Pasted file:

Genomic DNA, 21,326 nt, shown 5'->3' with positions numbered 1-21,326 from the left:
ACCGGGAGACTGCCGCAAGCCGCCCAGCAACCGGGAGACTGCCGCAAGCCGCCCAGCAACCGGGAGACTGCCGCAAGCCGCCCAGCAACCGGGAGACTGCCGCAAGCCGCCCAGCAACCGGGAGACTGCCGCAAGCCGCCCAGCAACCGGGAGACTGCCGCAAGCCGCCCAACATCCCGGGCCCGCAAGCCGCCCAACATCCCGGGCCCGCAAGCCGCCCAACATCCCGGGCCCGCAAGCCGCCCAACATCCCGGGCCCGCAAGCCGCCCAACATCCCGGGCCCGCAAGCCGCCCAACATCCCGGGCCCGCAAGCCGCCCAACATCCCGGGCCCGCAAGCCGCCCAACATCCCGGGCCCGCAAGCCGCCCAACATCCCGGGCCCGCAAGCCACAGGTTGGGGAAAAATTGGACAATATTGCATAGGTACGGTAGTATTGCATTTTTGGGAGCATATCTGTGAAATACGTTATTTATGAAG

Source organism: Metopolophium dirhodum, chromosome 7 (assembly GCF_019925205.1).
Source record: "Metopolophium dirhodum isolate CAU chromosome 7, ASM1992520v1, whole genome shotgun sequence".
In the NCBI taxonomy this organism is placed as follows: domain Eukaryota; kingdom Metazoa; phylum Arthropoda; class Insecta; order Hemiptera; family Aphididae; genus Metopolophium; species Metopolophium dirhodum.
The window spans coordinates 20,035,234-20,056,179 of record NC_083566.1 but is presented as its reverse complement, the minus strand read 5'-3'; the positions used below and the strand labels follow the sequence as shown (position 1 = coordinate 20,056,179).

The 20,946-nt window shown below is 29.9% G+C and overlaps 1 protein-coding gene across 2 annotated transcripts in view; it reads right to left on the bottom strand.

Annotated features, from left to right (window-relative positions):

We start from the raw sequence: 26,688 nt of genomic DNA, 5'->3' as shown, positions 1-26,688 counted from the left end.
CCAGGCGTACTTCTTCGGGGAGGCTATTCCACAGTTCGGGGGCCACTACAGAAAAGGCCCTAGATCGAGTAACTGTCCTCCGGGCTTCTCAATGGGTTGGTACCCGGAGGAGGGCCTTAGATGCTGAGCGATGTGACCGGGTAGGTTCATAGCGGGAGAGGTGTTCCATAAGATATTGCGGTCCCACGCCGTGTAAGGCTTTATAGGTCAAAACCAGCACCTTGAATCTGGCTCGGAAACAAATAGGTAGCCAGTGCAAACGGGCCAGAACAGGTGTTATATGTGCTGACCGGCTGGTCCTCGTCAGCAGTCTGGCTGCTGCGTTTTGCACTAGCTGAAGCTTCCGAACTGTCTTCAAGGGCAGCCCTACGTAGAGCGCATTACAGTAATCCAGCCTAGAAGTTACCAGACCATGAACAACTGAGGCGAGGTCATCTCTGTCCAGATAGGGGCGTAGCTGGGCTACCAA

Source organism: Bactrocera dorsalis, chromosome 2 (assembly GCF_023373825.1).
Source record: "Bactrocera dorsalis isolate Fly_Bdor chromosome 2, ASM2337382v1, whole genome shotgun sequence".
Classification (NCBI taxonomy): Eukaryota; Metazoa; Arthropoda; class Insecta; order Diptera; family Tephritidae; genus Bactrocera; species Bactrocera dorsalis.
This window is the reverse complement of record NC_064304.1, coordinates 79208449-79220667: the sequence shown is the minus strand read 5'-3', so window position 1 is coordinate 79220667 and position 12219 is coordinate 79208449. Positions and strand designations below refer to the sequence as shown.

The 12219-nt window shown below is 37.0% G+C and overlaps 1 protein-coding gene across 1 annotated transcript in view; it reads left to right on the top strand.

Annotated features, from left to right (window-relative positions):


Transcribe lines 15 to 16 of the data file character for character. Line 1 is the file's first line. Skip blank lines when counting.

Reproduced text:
The 12219-nt window shown below is 37.0% G+C and overlaps 1 protein-coding gene across 1 annotated transcript in view; it reads left to right on the top strand.

Annotated features, from left to right (window-relative positions):